Many companies are repackaging successful standard products into less-costly, smaller versions for low-income shoppers, much as the companies have done in Asia and Latin America.
Across Southeast Asia, for the local equivalent of about 10 cents each, Nestlé sells products suc as single-sachet versions of Nestea lemon tea and Nescafé 3-in-1 coffee. Now, the Switzerland-based company is introducing similar products and sizes in parts of Europe. One of Nestlé's key products has been instant noodles. The noodles, developed for Asia and produced in Ukraine, are now sold on the Continent.
Unilever has been producing lower-price containers of shampoo and household staples for European consumers, such as its Knorr Economica bouillon cube, which costs 60% less than standard cubes.
Unilever also is stepping up output of items with retail prices of €1 or £1, or roughly $1.25 or $1.50, respectively.
"With around one in five people now officially living beneath the poverty line in countries like Spain and Greece, it's critical that we find new solutions to ensure that people across the region continue to enjoy our brands, while keeping in control of their household budget," says Matt Close, Unilever's head of European marketing.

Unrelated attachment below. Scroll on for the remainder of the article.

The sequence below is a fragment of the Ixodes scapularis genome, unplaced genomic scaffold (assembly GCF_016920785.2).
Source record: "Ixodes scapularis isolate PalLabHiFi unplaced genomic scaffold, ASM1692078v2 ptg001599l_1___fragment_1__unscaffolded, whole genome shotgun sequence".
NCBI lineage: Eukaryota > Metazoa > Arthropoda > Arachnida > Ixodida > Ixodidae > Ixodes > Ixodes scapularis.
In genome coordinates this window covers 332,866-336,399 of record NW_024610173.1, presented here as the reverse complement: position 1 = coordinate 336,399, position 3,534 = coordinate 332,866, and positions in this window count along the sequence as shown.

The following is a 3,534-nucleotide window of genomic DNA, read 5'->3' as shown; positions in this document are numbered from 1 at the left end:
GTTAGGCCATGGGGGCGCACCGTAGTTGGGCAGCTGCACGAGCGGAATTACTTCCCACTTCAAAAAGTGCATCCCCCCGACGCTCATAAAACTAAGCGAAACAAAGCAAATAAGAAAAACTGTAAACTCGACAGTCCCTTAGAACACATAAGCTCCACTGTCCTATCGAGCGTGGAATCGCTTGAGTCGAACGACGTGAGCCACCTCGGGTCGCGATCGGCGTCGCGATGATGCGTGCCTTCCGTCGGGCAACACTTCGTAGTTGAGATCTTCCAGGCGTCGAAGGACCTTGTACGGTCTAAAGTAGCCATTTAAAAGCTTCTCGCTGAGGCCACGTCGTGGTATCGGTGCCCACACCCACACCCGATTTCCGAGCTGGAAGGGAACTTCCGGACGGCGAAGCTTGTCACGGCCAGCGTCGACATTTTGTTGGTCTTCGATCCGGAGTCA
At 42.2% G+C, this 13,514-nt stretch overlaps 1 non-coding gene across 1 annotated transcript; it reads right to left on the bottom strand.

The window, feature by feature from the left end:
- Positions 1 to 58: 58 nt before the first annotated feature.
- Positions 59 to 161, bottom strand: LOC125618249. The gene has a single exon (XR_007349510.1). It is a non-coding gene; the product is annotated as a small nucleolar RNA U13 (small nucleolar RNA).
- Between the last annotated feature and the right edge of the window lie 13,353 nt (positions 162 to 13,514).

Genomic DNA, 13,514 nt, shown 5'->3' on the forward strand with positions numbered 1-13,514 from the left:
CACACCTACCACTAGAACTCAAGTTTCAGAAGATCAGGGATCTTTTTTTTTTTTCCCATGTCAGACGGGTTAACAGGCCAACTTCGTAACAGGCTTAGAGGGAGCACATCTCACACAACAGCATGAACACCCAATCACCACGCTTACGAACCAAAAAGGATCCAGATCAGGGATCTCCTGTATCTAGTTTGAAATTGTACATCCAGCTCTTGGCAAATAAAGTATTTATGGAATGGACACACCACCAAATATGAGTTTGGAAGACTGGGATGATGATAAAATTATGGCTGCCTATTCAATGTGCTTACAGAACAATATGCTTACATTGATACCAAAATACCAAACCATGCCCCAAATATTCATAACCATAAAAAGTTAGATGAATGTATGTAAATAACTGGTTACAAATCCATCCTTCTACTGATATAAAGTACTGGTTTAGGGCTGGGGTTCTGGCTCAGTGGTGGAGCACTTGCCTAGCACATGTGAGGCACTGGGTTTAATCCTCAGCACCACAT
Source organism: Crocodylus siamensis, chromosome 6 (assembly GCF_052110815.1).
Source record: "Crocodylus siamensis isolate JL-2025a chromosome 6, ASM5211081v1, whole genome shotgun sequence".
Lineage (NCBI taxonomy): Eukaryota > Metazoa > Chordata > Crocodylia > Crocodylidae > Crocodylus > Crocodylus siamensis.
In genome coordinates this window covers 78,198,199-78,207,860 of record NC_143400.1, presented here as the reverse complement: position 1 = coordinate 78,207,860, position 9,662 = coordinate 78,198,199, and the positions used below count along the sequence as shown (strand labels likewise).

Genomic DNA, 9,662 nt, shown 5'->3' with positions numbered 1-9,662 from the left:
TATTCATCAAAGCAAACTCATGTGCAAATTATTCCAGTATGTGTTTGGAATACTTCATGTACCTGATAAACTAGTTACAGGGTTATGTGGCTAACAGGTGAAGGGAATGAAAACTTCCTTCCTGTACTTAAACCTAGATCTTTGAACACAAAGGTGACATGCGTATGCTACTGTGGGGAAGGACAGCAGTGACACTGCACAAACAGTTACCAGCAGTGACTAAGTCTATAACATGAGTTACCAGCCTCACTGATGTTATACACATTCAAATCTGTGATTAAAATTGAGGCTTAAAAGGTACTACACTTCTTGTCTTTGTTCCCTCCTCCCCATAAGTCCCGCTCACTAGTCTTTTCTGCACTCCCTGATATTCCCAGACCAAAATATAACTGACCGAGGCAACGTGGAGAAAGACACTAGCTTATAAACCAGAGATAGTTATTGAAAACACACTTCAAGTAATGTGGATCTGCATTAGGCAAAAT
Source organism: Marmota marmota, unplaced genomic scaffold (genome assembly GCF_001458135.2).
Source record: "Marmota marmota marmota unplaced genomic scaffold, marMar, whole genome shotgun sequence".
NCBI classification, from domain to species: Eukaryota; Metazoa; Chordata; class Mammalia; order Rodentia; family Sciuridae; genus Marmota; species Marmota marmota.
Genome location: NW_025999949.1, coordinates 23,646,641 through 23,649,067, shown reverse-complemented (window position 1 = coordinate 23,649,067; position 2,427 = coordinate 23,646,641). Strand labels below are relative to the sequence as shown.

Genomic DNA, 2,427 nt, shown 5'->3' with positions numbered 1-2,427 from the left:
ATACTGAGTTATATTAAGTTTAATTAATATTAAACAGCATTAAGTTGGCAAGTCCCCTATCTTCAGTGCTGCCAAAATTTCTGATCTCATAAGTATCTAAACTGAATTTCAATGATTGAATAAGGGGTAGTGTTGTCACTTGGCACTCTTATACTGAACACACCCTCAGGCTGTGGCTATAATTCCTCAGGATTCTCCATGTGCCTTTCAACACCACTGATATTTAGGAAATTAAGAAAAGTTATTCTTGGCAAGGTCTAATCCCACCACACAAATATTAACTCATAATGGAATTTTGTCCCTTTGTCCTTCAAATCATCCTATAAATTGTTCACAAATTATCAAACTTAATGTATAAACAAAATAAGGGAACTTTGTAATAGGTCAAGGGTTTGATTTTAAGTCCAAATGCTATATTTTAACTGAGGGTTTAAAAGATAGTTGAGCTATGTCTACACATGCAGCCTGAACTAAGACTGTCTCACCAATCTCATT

He says the strategy is vital for Unilever to reignite growth in Europe. The Anglo-Dutch company's sales increased just 0.7% in the region last year.
"This year will be a big challenge with some economies in recession," says Laurent Freixe, the head of Europe for Nestlé. "There are unemployed young people, students, single parent families, and pensioners. These people are generally living on a lower income, and their budgets are being stretched. We can provide them with relevant options," he says, referring to smaller and sometimes reformulated less-expensive items.
Nestlé this year plans to step up offerings of what it calls "popularly positioned products" (PPPs) to defend against the rising importance of private-label brands, which more consumers gravitate toward when purse strings are tight. PPPs typically are more affordable than mainstream products because they come in smaller packages or use slightly different recipes. A typical example in Europe is a pack of 25 individual Nescafé instant-coffee sticks, which sells for less than €2 in France.
Nestlé says sales of PPPs rose last year at more than double the 4% rate of its European business as a whole. "We expect it to continue at the same rate this year," Freixe says.
In the tough economic climate, private-label food products and supermarkets' own brands are rising in popularity, as squeezed customers increase their search for bargains, damping prospects for makers of branded goods.
The Private Label Manufacturers Association expects to gain at least an extra%age point in market share in Europe this year, with Spain, Britain and Eastern Europe leading the way. Private-label products currently account for just under half the volume sold in these countries, according to the trade group.
From the May 29, 2012, Prepared Foods’ Daily News